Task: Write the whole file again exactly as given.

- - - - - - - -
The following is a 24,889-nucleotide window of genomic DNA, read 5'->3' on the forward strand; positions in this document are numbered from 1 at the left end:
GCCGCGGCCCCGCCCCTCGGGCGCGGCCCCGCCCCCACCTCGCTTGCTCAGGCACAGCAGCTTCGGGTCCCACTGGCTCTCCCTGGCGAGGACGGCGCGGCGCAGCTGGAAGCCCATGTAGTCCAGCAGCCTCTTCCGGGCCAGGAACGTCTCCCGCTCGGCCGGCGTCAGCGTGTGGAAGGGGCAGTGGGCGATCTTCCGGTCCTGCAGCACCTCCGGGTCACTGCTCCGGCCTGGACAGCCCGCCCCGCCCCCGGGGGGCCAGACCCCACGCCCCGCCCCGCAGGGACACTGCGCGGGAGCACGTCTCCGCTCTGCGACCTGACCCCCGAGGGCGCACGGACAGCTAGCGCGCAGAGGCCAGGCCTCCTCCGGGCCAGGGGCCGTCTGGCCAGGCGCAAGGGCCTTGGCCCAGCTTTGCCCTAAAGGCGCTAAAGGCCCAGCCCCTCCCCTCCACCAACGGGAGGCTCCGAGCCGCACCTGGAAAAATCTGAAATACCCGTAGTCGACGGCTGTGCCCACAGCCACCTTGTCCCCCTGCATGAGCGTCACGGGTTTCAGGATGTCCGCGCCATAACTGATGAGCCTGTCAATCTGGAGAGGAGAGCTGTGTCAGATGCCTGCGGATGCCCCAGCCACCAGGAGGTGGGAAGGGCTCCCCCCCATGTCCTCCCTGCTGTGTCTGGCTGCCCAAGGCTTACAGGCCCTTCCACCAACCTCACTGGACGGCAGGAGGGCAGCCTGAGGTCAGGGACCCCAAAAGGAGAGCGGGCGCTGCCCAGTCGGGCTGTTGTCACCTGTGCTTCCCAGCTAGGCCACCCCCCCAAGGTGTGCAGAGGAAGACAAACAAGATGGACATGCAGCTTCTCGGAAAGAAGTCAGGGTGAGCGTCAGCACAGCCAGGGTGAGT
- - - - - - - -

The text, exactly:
The following is a 24,889-nucleotide window of genomic DNA, read 5'->3' on the forward strand; positions in this document are numbered from 1 at the left end:
GCCGCGGCCCCGCCCCTCGGGCGCGGCCCCGCCCCCACCTCGCTTGCTCAGGCACAGCAGCTTCGGGTCCCACTGGCTCTCCCTGGCGAGGACGGCGCGGCGCAGCTGGAAGCCCATGTAGTCCAGCAGCCTCTTCCGGGCCAGGAACGTCTCCCGCTCGGCCGGCGTCAGCGTGTGGAAGGGGCAGTGGGCGATCTTCCGGTCCTGCAGCACCTCCGGGTCACTGCTCCGGCCTGGACAGCCCGCCCCGCCCCCGGGGGGCCAGACCCCACGCCCCGCCCCGCAGGGACACTGCGCGGGAGCACGTCTCCGCTCTGCGACCTGACCCCCGAGGGCGCACGGACAGCTAGCGCGCAGAGGCCAGGCCTCCTCCGGGCCAGGGGCCGTCTGGCCAGGCGCAAGGGCCTTGGCCCAGCTTTGCCCTAAAGGCGCTAAAGGCCCAGCCCCTCCCCTCCACCAACGGGAGGCTCCGAGCCGCACCTGGAAAAATCTGAAATACCCGTAGTCGACGGCTGTGCCCACAGCCACCTTGTCCCCCTGCATGAGCGTCACGGGTTTCAGGATGTCCGCGCCATAACTGATGAGCCTGTCAATCTGGAGAGGAGAGCTGTGTCAGATGCCTGCGGATGCCCCAGCCACCAGGAGGTGGGAAGGGCTCCCCCCCATGTCCTCCCTGCTGTGTCTGGCTGCCCAAGGCTTACAGGCCCTTCCACCAACCTCACTGGACGGCAGGAGGGCAGCCTGAGGTCAGGGACCCCAAAAGGAGAGCGGGCGCTGCCCAGTCGGGCTGTTGTCACCTGTGCTTCCCAGCTAGGCCACCCCCCCAAGGTGTGCAGAGGAAGACAAACAAGATGGACATGCAGCTTCTCGGAAAGAAGTCAGGGTGAGCGTCAGCACAGCCAGGGTGAGT